Sunday, February 12, 2012

Bare Attention

By Mark Epstein M.D.

Common to all schools of thought, the unifying theme of the Buddhist approach is this remarkable imperative: "Pay precise attention, moment by moment, to exactly what you are experiencing, right now, separating out your reactions from the raw sensory events." This is what is meant by bare attention: just the bare facts, an exact registering, allowing things to speak for themselves as if seen for the first time, distinguishing any reactions from the core event.

It is this this attentional strategy that is followed throughout the meditative path. It is both the beginning practice and the culminating one: only the objects of awareness change. Beginning with the in and out breath, proceeding to bodily sensations, feelings, thoughts, consciousness, and finally the felt sense of I, meditation requires the application of bare attention to increasingly subtle phenomena. Culminating in a state of choiceless awareness in which the categories of "observer" and "that which is observed" are no longer operational, bare attention eventually obviates self-consciousness and permits the kind of spontaneity that has long intrigued the psychologically minded observers of Eastern practices. This the spontaneity that Western psychologists confuse with a true self idea. From the Buddhist perspective, such authentic actions leap forth from the clear perception of bare attention; there is no need to posit an intermediate agent who performs them.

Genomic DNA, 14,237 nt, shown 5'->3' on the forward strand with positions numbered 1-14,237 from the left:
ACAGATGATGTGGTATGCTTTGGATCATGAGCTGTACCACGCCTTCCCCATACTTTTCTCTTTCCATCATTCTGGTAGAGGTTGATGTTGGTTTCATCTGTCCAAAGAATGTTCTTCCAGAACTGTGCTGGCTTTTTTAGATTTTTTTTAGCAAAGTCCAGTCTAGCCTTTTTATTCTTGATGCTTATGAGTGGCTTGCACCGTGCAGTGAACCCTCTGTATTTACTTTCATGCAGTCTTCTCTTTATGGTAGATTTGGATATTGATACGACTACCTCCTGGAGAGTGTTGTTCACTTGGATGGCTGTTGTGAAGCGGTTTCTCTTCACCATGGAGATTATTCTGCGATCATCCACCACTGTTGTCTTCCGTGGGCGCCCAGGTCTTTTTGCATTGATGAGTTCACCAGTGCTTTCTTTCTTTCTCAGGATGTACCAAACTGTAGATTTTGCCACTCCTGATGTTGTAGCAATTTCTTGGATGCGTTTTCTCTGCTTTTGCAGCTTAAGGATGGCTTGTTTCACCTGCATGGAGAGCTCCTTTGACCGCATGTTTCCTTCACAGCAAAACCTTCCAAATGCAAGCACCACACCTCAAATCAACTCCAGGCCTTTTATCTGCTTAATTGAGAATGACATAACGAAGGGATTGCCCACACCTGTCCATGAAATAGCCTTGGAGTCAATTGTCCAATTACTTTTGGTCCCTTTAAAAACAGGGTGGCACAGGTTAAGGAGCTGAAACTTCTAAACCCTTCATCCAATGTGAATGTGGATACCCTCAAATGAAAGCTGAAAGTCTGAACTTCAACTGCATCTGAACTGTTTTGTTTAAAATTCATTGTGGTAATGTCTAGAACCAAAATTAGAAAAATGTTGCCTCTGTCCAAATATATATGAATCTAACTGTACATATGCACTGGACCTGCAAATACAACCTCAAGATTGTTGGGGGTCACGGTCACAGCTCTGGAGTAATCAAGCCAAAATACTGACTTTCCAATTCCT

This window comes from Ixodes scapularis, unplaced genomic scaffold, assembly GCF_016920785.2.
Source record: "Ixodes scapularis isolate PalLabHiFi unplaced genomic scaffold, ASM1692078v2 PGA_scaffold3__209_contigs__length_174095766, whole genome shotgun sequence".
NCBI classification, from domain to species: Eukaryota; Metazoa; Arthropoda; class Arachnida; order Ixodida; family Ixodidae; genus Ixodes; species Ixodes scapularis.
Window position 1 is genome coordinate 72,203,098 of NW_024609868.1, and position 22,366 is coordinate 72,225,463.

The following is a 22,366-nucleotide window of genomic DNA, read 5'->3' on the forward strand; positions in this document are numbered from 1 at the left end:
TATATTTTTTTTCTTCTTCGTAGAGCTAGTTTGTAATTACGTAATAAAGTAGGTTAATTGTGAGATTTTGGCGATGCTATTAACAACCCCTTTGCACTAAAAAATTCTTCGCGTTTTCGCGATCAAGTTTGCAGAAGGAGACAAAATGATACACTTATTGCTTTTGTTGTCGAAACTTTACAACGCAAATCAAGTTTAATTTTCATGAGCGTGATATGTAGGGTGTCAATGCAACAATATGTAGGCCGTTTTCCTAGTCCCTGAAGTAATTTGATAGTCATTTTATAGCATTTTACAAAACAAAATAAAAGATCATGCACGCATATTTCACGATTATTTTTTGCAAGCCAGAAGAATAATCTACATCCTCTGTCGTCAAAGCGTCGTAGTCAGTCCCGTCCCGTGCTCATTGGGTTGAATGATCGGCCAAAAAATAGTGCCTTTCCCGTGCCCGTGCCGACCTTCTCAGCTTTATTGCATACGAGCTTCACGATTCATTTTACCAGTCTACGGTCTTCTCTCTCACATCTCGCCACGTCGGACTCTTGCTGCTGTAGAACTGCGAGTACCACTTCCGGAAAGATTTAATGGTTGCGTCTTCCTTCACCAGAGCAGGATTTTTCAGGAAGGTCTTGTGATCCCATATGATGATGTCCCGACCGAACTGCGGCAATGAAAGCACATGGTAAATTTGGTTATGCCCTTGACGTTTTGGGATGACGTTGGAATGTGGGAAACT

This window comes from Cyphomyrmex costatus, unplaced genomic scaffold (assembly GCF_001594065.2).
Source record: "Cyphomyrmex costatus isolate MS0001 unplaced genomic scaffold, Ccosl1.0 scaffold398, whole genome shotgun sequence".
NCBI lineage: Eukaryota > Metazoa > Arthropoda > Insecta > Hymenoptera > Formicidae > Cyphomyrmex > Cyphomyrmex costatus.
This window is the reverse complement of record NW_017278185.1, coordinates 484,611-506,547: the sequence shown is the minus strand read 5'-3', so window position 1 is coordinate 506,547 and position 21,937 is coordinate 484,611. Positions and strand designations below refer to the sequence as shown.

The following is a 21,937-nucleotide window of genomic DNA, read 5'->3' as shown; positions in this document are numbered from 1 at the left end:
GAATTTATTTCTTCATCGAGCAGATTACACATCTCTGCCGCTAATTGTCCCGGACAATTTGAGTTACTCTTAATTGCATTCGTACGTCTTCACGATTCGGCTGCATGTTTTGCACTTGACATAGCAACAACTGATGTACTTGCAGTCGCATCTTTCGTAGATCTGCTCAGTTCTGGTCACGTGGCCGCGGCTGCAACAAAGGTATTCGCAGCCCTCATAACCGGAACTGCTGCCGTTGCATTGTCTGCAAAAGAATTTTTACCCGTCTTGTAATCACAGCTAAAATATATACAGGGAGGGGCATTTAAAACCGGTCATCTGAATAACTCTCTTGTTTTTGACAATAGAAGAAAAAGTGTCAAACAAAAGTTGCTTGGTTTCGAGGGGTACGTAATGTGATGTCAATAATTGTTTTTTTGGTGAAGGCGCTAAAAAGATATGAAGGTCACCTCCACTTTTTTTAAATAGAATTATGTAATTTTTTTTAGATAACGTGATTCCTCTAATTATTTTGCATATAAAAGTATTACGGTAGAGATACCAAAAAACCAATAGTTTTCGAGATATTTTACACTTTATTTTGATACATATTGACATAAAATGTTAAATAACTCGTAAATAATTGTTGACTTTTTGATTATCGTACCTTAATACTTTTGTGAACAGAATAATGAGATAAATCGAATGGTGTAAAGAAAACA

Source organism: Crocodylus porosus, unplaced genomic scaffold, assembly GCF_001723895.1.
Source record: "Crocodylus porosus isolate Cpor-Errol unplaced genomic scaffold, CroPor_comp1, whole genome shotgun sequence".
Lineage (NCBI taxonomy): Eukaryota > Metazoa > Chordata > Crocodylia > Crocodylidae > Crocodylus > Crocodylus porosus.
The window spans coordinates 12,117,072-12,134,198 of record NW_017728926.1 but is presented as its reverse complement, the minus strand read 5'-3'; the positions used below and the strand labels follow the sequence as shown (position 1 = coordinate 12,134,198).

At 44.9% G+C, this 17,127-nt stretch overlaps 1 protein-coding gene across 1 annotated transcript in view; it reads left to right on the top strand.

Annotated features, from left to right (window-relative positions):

The key to the transformational potential of bare attention lies in the deceptively simple injunction to separate out one's reactions from the core events themselves. Much of the time it turns out our everyday minds are in a state of reactivity. We take this for granted, we do not question our automatic identifications with our reactions, and we experience ourselves at the mercy of an often hostile or frustrating outer world or an overwhelming or frightening inner one. With bare attention, we move from this automatic identification with our fear or frustration to a vantage point from which the fear or frustration is attended to wit th same dispassionate interest as anything else. There is enormous freedom to be gained from such a shift. Instead of running from difficult emotions (or hanging on to enticing ones), the practitioner of bare attention becomes able to contain any reaction: making space for it, but not completely identifying with it because of the concomitant presence of nonjudgmental awareness.

Thoughts without a Thinker, pp 110-111

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